Moralism sounds something like this:
God gives us the tools, but we have to choose to use them. He is willing to give us the power, we just have to take it up and use it. If only we will cooperate with him, he is ready to work. If we wanted to, we could avoid sin and be completely holy – we just have to work hard enough at cleansing our temple. If we learn the biblical principles which God has given us, we can use them to put off sin. If Christians would just take up the whole armor of God… God had done his part, now its time for you to do yours.

But then we run smack dab into the brick wall called life.


We do the things we don’t want to do; we don’t do the things we want to do. We learn and apply one biblical principle only to find we have forgotten another; we help our neighbor only to find that in doing so we have unintentionally harmed him. We feed the poor but then later realize we did it so that others would praise us; we finally commit one unselfish act, only to be confronted with another selfish one. We are sinful creatures – fallen, drifting, disordered creatures. We couldn’t even begin to save ourselves, to make ourselves holy, to turn our hearts in a good direction. We’re like sheep – we wander and we get lost, and we do stuff that is not smart. We don’t know any better – it’s who we are, at least for now.

We can try to hide from God, as Adam and Eve did. We church goers are the best at hiding. We hide within the church, behind our moral effort and christianese. I know I do. We hide by ignoring our pride, or anger, or resentments, instead deflecting attention to the sexual sins or theological heresies of others. But we are really not hiding from the true God. We are hiding from the god of moralism. The God and Father of our Lord Jesus is the Father waiting for the prodigal to return.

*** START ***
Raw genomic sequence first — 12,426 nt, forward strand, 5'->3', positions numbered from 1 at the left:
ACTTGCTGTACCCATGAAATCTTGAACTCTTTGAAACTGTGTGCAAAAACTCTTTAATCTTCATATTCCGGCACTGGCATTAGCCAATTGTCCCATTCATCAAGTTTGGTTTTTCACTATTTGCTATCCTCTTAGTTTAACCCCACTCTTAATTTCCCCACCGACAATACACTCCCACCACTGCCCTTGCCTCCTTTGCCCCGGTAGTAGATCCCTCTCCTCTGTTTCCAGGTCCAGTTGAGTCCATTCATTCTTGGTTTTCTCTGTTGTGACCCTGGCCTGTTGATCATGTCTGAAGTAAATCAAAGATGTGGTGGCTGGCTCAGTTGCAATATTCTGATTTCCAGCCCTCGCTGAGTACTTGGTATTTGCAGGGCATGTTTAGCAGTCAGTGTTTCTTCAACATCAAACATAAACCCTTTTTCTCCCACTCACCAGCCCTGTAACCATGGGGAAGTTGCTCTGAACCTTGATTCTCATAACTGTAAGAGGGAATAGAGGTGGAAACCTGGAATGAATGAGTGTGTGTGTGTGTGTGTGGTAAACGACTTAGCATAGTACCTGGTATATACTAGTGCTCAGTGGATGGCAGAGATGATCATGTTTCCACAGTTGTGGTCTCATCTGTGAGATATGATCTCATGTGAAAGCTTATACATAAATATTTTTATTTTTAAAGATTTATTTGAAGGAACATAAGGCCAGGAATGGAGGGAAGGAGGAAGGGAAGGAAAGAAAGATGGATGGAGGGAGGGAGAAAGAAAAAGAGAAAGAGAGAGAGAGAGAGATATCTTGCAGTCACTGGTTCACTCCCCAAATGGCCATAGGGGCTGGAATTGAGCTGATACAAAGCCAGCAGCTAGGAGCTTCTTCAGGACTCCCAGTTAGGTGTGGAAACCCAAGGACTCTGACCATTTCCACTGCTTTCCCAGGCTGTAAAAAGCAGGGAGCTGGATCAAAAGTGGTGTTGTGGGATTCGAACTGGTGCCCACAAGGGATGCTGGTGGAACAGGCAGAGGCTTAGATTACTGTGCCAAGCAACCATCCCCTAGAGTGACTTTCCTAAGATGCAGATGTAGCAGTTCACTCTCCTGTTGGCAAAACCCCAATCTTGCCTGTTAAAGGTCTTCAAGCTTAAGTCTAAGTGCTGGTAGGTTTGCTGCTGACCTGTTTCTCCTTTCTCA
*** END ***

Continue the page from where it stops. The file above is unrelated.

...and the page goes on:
After we are baptized, converted, and learn the Bible, we start thinking we’re getting the hang of it, and we then, inevitably, achieve massive levels of self-deception. Our life in Christ is supposed to be a humble journey of absolute dependence, but our achievements in morality, however shallow, blinds us. Soon we have strayed like a lost sheep.

Then Jesus our Shepherd gathers us up and puts us back in the fold. He restores our souls. We didn’t even realize we needed restoration – we just forgot where we were and wandered away. But there he was, bringing us back. He’s like that. And he will do it again tomorrow and the next day and the next.

We wake up every day and go about our lives. We seek to learn love and justice by doing them. But each and every day we have to totally cast ourselves on the mercy of God, who loves us and is curing our souls. We don’t need to hide anymore. Being a Christian means being radically honest with God.

The Christian faith is not moralism. Moralism kills, but grace gives life. We must never confuse the two. Our Lord has dinner with us sinners, both Pharisees and prostitutes. That’s who he is now and forever.

Published on

June 16, 2013


The Anglican Pastor

A classic resource from the founding team of Anglican Compass.

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